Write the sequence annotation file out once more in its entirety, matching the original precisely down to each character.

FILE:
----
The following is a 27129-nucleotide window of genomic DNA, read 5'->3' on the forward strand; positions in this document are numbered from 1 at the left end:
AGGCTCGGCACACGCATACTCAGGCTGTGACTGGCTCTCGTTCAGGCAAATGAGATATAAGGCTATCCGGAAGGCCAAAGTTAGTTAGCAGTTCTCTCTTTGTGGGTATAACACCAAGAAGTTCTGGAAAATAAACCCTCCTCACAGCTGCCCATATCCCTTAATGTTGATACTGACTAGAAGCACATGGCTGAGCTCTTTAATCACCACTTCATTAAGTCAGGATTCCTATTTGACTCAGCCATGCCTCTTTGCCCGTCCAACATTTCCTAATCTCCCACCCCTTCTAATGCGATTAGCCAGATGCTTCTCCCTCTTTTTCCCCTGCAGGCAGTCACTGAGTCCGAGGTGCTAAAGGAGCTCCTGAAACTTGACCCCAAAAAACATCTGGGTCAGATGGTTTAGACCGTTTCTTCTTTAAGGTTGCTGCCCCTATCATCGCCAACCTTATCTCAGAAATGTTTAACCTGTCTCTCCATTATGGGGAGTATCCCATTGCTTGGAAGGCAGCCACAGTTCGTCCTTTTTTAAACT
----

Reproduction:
The following is a 27129-nucleotide window of genomic DNA, read 5'->3' on the forward strand; positions in this document are numbered from 1 at the left end:
AGGCTCGGCACACGCATACTCAGGCTGTGACTGGCTCTCGTTCAGGCAAATGAGATATAAGGCTATCCGGAAGGCCAAAGTTAGTTAGCAGTTCTCTCTTTGTGGGTATAACACCAAGAAGTTCTGGAAAATAAACCCTCCTCACAGCTGCCCATATCCCTTAATGTTGATACTGACTAGAAGCACATGGCTGAGCTCTTTAATCACCACTTCATTAAGTCAGGATTCCTATTTGACTCAGCCATGCCTCTTTGCCCGTCCAACATTTCCTAATCTCCCACCCCTTCTAATGCGATTAGCCAGATGCTTCTCCCTCTTTTTCCCCTGCAGGCAGTCACTGAGTCCGAGGTGCTAAAGGAGCTCCTGAAACTTGACCCCAAAAAACATCTGGGTCAGATGGTTTAGACCGTTTCTTCTTTAAGGTTGCTGCCCCTATCATCGCCAACCTTATCTCAGAAATGTTTAACCTGTCTCTCCATTATGGGGAGTATCCCATTGCTTGGAAGGCAGCCACAGTTCGTCCTTTTTTAAACT